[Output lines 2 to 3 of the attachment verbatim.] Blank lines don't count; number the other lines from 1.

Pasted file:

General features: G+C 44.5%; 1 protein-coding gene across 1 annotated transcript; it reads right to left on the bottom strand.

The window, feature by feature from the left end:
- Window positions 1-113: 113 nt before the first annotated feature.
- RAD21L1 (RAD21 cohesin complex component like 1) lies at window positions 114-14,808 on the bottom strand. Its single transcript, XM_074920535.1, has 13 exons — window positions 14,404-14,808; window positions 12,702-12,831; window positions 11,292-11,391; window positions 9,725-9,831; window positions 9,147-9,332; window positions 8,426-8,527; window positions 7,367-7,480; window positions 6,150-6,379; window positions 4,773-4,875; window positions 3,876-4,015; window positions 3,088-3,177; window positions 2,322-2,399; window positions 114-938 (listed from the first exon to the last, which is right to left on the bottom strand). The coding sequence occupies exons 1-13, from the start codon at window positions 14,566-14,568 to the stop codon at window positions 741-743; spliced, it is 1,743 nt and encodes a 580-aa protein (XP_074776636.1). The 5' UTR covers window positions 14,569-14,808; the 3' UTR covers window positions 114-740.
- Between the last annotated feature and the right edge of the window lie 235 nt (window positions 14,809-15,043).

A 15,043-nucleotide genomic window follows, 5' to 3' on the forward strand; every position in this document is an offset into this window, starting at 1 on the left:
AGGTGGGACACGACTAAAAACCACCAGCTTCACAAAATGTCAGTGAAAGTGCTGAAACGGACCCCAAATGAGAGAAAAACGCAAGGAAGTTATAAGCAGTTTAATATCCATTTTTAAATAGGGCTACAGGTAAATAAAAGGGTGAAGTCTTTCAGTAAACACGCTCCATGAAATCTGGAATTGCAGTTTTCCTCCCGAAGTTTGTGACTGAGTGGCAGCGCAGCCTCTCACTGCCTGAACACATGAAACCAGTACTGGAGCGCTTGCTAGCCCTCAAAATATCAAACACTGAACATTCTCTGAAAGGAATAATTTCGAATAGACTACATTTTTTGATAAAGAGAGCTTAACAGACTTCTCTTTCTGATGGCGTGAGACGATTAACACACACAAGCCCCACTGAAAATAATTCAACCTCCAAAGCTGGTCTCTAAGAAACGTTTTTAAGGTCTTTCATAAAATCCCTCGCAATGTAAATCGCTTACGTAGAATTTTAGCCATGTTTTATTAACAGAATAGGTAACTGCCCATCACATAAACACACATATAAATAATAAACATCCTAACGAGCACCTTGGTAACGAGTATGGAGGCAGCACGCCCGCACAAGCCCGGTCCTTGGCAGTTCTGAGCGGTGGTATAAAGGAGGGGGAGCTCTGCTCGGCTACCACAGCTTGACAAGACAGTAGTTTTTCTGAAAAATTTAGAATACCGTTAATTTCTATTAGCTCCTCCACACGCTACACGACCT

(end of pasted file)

The window, feature by feature from the left end:
- Window positions 1-113: 113 nt before the first annotated feature.